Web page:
Push for Statue of Florida Civil Rights Activist to Replace Confederate General on Capitol Hill
Confederate general Kirby Smith’s statue has been on display to school kids and tourists at the U.S. Capitol since 1922, representing Florida at the National Statuary Hall. Now, under a bill signed by Governor Rick Scott, a committee will choose three prominent Floridians to replace Smith's statue. Community activists, long-time residents, and elected officials in Brevard County have launched a statewide push for civil rights leader Harry Tyson Moore to be among those figures recognized.
Moore organized the first branch of the National Association for the Advancement of Colored People in Brevard County. He later organized more than fifty NAACP branches across Florida, including a statewide conference.
Sonya Mallard, coordinator of the Harry T. and Harriette V. Moore Memorial Park and Museum, says he was one of the state's first civil rights activists.
“Before Martin Luther King, before Malcolm X, before Medgar Evers, he stood for things that helped with the civil rights movement: the right to vote, equal pay for black teachers, and he investigated the lynchings in Florida."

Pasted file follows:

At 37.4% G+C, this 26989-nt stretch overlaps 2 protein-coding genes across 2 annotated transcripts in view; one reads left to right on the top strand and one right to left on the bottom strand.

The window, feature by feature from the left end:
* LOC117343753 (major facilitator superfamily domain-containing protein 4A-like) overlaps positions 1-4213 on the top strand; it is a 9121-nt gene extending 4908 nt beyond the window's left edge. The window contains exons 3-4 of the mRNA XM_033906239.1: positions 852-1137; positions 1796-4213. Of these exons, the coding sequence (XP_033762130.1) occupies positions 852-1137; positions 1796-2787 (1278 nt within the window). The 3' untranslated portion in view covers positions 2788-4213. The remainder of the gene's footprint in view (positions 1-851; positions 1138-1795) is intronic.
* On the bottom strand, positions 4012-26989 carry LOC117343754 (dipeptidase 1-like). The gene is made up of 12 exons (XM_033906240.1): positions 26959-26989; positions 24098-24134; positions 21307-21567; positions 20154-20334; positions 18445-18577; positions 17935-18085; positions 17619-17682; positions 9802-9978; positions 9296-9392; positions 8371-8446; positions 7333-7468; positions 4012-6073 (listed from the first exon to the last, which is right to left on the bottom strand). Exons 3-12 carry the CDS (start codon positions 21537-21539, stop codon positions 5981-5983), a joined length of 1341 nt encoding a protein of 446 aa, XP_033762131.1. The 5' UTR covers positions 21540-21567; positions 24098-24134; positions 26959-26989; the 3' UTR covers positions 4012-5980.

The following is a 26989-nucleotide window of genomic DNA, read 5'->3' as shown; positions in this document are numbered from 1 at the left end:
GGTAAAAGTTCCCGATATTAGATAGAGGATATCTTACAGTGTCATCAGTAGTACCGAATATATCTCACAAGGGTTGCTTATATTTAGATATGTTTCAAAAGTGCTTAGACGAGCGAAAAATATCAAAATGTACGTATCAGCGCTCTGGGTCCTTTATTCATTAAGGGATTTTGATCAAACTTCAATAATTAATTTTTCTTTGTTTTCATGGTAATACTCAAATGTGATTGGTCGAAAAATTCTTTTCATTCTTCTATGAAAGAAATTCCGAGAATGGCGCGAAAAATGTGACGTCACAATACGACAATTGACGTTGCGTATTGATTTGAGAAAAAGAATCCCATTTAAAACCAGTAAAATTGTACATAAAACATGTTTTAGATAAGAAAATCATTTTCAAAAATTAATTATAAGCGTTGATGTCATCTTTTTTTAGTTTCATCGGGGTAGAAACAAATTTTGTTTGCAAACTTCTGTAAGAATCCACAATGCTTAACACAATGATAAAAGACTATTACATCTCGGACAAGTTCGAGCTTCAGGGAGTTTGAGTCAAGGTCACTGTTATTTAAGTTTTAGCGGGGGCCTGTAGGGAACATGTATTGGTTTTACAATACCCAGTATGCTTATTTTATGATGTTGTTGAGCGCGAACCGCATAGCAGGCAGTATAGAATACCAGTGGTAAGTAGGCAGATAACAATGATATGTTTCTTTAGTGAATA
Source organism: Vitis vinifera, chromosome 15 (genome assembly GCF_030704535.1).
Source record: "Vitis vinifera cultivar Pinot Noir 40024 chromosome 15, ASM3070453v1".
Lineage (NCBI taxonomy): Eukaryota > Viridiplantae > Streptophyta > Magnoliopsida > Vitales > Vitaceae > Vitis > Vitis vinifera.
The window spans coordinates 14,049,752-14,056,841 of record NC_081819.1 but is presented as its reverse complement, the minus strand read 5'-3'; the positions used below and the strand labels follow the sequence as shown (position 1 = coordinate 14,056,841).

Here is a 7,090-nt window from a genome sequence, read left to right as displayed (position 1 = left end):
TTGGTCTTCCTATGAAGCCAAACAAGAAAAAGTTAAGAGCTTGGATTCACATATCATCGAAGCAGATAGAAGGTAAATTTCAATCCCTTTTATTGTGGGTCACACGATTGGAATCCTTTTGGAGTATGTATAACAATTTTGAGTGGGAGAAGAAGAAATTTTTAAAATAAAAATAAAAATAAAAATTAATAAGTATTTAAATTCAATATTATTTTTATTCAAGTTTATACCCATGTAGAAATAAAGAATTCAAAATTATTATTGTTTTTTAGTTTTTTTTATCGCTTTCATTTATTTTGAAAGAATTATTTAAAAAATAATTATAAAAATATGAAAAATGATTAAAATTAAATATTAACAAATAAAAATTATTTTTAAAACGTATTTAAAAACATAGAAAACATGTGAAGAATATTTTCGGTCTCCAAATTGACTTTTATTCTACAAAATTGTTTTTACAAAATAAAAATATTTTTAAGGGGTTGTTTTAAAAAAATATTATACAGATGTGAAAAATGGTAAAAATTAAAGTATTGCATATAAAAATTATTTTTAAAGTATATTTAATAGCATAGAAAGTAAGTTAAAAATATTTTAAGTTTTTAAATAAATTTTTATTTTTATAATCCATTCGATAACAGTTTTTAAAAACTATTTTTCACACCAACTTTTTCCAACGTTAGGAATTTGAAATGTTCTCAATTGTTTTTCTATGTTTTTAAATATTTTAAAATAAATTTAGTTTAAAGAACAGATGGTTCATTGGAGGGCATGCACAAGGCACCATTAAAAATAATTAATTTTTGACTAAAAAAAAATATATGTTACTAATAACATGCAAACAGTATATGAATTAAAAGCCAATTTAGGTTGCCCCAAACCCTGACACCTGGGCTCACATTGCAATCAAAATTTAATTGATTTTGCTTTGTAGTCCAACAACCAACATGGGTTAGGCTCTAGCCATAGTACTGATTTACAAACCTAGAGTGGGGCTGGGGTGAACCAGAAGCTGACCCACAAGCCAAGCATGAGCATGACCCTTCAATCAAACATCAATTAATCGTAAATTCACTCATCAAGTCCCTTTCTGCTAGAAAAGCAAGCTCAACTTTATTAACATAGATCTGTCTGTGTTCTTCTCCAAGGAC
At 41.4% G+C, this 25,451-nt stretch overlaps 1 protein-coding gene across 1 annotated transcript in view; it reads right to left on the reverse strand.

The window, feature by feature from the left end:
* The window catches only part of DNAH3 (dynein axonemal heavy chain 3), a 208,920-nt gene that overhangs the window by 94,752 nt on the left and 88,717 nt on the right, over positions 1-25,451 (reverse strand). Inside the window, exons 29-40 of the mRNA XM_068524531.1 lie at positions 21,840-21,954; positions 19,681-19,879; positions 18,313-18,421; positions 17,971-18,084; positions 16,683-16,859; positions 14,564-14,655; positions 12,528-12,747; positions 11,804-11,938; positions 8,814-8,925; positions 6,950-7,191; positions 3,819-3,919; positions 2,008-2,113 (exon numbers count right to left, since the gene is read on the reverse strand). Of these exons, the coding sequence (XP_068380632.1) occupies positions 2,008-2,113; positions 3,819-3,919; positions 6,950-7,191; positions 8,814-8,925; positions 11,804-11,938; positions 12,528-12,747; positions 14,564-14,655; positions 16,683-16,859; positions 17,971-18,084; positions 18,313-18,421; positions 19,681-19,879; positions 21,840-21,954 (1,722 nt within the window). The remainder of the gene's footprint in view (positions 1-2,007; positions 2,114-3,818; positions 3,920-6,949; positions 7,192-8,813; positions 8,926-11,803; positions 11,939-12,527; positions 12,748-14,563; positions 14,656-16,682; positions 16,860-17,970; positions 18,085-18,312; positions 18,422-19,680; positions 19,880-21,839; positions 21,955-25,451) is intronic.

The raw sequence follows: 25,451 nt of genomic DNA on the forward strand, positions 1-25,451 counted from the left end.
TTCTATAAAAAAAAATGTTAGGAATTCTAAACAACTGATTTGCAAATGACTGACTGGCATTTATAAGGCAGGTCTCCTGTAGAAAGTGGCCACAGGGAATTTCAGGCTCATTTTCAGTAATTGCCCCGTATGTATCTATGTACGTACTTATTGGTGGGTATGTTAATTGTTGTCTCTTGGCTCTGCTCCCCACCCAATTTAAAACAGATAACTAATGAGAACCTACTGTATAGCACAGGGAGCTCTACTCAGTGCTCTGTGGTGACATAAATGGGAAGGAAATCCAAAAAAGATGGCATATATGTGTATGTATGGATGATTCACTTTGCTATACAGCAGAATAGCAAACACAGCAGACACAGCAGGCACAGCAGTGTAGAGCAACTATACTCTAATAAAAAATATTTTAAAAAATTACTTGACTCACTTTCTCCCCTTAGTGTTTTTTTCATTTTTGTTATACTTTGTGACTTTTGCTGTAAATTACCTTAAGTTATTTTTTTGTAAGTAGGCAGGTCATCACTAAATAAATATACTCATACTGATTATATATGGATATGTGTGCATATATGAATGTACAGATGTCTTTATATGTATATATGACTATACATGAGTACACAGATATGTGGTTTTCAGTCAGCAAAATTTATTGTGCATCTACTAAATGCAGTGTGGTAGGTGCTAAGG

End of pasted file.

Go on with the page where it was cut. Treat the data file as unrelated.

Mallard is part of the Harry T. Moore National Statuary Hall Committee, which is encouraging local municipalities and county governments to pass resolutions in support of Moore being considered by the committee that will recommend three names to the governor.
Mallard calls Moore and his wife unsung heroes who deserve recognition. They were killed in a racially motivated bombing at their home in 1951.
“For the state of Florida, they were so instrumental in so many changes. Their murders were never solved, but the Moore’s legacy. It lives on.”
Some artifacts from Moore's life are on display in Florida’s Civil Rights Hall of Fame and the Smithsonian Museum.
A state ad hoc committee has until January 1st to recommend three figures to the governor that will replace Kirby.